Pike's eyes were wide with astonishment, but he held back any comment. The cadet's eyes were downcast, and the rigidity in every line of his body made it obvious that the conversation had descended to painfully personal levels, in spite of the boy's attempt to be stoic about it. Pike tried to coordinate Spock's statements with Ellingsly's comments that the young Vulcan's family was still trying to force him from the Academy. He couldn't see the sense in that if they had cut all ties to the boy. Unless, Pike frowned bitterly, if they did succeed in forcing him out of Starfleet, and he tried to return home, they intended to really make him crawl. It didn't seem very Vulcan ... but then none of this did. It was regrettable that the boy's family disagreed with his choice of career, but Pike couldn't see any substance to Ellingsly's claims that the cadet was insincere in his interest in Starfleet.

Pike studied the cadet, who had recovered some of his poise, and saw the hidden pain overlain by the stubborn determination in the dark eyes, the tense control hiding the vulnerability just underneath, and in that instance he decided that Ellingsly and the boy's clan could both go to hell. Whether the cadet realized it or not, he'd just acquired a champion in Pike.

He brought his attention back to the cadet and recognized the shuttered look in the young Vulcan's eyes. Obviously the boy equated him with any typical curiosity seeker -- and why not, he had asked the typical question --"what's a Vulcan doing in Starfleet?" Probably the kid had been forced to answer it every day for the last four years. But somehow he had to coax the cadet back out from his shell.

"I was pleased with your performance on the bridge today."

"I studied navigational survey very thoroughly with Doctor Samuel Haufman, sir."

"Really?" Pike said with deceptively casual interest. "Tell me Doctor Haufman's views regarding the warp inertia controversy."

Pike noted with satisfaction that the cadet replied without a trace of hesitancy. Matt had been right; once on his own ground, the cadet was unshakably confident. He tested the cadet with question after question, trying to find a level or area where the cadet was unsure, but soon got in over his own head. He decided to flat-out contradict the cadet on an answer that he was certain was correct, to see if the young Vulcan would back down. The boy's tone remained respectful and polite, his confidence never wavered, and he quoted verbatim unhesitatingly from a number of sources, both renowned and obscure, until Pike capitulated and conceded his error.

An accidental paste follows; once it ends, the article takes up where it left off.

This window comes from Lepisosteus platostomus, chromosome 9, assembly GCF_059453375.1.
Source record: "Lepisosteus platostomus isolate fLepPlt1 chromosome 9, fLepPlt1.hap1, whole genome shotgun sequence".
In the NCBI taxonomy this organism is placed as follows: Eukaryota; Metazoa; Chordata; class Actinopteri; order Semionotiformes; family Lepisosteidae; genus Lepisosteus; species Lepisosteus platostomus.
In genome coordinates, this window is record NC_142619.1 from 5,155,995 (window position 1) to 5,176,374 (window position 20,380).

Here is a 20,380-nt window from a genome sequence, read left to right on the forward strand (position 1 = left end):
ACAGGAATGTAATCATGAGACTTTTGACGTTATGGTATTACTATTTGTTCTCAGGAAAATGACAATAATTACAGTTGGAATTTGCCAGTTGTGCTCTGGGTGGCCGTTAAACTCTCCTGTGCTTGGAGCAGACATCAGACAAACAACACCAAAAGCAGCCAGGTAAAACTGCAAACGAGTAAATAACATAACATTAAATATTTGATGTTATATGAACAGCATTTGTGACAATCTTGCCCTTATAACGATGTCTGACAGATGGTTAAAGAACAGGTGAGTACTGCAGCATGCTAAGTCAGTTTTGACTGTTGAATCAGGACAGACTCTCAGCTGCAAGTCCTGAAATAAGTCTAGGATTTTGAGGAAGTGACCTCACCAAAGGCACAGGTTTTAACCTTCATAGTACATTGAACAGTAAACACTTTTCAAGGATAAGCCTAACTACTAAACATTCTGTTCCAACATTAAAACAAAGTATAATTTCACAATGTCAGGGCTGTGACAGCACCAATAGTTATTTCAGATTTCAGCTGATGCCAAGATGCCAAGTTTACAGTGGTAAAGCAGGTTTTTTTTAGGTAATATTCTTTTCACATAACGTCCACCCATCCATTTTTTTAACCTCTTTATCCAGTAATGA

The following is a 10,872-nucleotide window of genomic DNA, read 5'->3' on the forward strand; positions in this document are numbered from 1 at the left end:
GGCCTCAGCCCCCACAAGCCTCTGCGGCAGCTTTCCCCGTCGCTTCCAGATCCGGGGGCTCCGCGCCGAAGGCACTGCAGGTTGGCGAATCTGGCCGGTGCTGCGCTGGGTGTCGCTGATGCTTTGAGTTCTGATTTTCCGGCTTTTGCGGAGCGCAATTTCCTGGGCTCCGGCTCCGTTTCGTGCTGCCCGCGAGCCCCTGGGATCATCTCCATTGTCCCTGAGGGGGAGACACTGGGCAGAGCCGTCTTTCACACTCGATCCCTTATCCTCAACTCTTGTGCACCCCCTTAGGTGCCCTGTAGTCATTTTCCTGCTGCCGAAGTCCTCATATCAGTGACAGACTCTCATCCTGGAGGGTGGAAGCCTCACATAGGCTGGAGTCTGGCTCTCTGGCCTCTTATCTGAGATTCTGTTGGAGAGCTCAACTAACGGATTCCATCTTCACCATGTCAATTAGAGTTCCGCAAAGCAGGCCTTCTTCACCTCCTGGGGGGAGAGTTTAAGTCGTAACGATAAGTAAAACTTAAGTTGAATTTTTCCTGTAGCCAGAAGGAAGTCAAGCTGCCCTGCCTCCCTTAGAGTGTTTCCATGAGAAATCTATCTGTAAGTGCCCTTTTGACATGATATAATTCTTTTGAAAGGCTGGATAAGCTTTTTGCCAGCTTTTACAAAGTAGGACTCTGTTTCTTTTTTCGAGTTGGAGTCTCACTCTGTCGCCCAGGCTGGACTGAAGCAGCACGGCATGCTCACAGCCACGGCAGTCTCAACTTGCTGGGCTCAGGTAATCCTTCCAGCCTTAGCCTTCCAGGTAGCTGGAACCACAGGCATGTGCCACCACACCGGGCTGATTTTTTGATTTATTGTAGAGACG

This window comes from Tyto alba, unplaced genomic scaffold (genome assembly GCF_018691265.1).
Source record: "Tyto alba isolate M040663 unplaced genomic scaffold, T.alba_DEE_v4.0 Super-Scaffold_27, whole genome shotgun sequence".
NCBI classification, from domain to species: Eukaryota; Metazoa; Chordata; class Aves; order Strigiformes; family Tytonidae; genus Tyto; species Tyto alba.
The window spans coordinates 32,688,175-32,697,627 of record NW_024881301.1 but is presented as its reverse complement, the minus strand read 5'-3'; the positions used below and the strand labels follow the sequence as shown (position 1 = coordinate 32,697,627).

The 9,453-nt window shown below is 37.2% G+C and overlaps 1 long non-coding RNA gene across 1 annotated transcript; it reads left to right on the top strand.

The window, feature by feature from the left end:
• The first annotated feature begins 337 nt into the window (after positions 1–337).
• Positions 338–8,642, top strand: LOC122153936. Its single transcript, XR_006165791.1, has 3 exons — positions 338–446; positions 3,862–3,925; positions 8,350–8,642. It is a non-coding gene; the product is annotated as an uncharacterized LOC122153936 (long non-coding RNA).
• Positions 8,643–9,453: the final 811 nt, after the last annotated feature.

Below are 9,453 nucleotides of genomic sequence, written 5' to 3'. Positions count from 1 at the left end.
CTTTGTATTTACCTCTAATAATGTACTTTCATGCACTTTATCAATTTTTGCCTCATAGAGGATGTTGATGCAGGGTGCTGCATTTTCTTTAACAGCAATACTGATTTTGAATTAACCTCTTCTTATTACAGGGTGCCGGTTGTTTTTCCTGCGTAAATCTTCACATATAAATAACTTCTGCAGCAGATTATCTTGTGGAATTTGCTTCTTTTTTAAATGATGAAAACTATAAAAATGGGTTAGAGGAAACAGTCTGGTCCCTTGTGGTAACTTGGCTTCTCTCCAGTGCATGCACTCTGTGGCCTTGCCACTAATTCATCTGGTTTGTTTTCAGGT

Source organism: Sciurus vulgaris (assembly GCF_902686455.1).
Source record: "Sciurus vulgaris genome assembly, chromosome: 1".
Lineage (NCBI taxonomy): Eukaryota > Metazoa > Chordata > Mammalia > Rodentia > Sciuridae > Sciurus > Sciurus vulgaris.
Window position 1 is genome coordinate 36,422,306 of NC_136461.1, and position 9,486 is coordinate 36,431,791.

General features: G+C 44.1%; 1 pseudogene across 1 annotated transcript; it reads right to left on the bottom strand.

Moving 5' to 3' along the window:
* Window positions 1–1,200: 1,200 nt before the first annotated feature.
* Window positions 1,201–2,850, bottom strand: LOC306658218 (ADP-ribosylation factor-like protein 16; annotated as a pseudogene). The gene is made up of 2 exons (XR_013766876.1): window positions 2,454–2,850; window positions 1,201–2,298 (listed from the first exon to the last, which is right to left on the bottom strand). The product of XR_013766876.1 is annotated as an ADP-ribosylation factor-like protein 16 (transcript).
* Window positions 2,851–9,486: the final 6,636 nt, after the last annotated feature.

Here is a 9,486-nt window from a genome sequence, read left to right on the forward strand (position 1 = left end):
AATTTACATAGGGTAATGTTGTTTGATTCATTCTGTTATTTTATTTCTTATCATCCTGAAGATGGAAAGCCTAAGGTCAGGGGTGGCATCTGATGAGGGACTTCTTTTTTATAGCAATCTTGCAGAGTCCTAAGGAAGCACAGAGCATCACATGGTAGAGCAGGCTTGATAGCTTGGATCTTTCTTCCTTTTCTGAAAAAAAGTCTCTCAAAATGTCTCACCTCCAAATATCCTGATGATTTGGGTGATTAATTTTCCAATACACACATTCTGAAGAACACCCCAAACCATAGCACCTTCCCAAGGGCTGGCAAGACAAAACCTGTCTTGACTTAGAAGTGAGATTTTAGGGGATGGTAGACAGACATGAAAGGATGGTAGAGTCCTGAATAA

Pike's interest was real. In breadth and depth of knowledge alone, the cadet clearly had outflanked Matt, and Pike considered Matt one of the best. Of course, the cadet had no experience, but that would come in time. What was important was that he defended what he did know, and was open to instruction on what he did not. He was polite, but he didn't knuckle under even to a captain's pressure. Clearly, the cadet would make a fine officer, with a little help.

With a touch of curiosity, he asked, "How old are you, Cadet?"

The young Vulcan's eyes widened a trifle, but he answered evenly, "Nearly twenty-two, sir, in standard years."

"I thought all Vulcans answered questions like that to at least three decimal points," Pike said easily, puzzled at the cadet's sudden tension and lapse from the precision that he'd been demonstrating since he'd entered the cabin.

The cadet flushed a trifle and said, "I have been informed that most humans do not desire a precise answer to questions of that particular nature."